Hundreds of people gathered in Peace Park in Columbia Wednesday evening for a “Peace Walk Against Hate.” Demonstrators walked through downtown Columbia to the Boone County Courthouse while chanting and holding signs about peace and unity.
Stephens College student Audrey Lockwood organized the event after attending a watch party for Jason Kander, the Democratic candidate for the United States senate who lost to Republican Roy Blunt.
“It was also probably a pivotal point for me,” Lockwood said. “I was next to a disabled man and I could just see the fear that he felt as we watched the results of the election come in.”
Lockwood created the Peace Walk Against Hate because she wanted to stand in solidarity with people of all different backgrounds and make sure they felt safe.
Many demonstrators found out about the event through Facebook, but people came for different reasons. Columbia resident Kathryn Hurst participated in the walk because she wanted to be a role model for her two daughters.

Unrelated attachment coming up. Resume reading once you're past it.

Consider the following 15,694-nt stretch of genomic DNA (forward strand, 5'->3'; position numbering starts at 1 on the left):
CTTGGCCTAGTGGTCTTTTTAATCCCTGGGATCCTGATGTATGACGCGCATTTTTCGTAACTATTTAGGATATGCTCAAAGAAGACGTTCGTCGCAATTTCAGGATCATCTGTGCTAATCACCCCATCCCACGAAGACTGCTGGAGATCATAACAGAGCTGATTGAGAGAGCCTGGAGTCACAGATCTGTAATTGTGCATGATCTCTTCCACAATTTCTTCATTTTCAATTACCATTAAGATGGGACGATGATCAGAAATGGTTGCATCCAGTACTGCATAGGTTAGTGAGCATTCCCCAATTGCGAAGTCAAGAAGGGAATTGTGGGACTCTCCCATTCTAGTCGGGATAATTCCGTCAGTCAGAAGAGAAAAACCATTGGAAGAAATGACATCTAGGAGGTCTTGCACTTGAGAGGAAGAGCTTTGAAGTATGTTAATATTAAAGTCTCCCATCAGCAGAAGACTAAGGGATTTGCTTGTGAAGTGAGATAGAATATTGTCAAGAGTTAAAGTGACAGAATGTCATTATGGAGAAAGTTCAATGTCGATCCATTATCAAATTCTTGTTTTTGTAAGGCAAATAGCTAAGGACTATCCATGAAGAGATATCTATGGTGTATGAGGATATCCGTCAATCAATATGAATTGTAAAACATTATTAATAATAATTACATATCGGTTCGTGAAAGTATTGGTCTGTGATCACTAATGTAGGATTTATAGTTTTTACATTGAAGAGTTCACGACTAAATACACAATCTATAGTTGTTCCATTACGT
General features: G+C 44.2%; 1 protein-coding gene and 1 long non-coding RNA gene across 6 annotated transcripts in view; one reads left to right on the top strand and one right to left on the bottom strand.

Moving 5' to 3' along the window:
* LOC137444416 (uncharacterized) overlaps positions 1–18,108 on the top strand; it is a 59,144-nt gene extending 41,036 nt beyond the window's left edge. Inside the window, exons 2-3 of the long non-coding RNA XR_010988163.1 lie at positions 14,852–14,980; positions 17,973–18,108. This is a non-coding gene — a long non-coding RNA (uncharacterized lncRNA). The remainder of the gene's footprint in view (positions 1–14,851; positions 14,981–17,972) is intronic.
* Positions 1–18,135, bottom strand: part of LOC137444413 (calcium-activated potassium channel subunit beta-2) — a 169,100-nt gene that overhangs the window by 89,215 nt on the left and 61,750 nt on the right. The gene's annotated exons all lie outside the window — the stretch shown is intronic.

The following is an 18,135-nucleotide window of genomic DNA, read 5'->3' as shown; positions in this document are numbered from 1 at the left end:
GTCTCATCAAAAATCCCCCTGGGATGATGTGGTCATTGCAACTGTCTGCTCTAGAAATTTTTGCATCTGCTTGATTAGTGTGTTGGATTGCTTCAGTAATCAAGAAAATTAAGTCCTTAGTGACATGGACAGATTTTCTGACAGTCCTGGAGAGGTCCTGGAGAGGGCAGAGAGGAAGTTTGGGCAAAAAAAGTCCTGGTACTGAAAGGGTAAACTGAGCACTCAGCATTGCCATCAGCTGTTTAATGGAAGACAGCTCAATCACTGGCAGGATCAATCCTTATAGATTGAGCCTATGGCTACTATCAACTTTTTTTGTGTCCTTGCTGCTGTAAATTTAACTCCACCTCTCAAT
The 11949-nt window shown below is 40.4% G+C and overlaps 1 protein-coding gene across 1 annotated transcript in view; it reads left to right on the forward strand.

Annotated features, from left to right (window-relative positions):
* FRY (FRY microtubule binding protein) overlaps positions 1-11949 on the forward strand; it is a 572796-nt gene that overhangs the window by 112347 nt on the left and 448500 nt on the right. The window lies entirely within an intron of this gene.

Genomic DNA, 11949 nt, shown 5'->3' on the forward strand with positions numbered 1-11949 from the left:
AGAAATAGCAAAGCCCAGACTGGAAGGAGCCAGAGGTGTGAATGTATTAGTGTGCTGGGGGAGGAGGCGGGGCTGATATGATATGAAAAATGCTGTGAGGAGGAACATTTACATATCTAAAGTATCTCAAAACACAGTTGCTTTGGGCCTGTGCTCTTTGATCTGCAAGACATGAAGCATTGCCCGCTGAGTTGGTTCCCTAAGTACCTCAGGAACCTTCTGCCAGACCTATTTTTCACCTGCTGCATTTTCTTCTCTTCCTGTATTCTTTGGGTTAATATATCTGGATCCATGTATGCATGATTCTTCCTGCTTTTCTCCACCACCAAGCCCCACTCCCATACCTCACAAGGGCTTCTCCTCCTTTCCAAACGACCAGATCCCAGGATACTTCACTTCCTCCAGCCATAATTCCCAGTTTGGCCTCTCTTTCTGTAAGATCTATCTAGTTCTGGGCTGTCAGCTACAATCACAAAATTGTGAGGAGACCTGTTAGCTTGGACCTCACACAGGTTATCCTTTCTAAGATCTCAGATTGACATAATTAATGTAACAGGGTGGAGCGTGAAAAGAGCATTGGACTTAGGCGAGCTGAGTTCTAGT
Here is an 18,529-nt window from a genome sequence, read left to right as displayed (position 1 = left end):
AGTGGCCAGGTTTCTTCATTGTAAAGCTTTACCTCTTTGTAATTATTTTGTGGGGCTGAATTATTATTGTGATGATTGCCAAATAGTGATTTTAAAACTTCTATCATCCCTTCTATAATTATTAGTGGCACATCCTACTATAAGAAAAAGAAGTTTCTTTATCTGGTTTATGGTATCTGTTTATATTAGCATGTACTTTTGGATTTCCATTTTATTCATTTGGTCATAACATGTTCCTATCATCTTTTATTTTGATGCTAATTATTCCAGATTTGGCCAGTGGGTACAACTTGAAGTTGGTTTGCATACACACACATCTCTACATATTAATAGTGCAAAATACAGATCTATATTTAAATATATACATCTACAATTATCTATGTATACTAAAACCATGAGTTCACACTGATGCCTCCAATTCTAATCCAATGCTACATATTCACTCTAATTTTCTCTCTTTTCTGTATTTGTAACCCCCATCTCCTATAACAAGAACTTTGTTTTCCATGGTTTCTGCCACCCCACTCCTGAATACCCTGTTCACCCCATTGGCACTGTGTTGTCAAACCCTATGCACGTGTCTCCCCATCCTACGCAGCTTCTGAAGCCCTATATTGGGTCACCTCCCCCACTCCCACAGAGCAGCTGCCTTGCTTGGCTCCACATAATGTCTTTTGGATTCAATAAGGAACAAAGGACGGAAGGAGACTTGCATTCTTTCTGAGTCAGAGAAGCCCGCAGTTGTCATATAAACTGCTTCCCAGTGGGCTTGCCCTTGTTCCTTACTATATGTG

“The day [my oldest daughter] woke up after the election the first thing she said was, ‘This could be my last year at the school,’ because someone at school told her as soon as Trump became elected, she would be kicked out of the country for being Muslim,” Hurst said. “I wanted her to see that we still have a voice and that there are people in the world that are good and loving and that will stand for what is good."
Peace Walk Against Hate volunteer Bret Glass helped people safely cross Broadway on their way to the Boone County Courthouse. He hoped the demonstration would show others that they are united against hate.
“I’m marching for peace, love, life and freedom and coming together as one in the Columbia community to say we support, appreciate and value each person in the community,” Glass said.
MU freshman Alex Sapaugh echoed Glass’ point about unity. She joined the walk to be a voice for people who might have felt unsafe even coming to the event.
"I think [the Peace Walk Against Hate] will inspire a lot of people because … I think that it will make people realize like this is a real issue,” Sapaugh said. “It's not something that you can ignore or avoid because at that point you are just choosing the side that is oppressing people."
After the walk, demonstrators sat on the courthouse steps and listened to some speeches and musical performances. The speakers, representing multiple minority groups, focused on change and solidarity.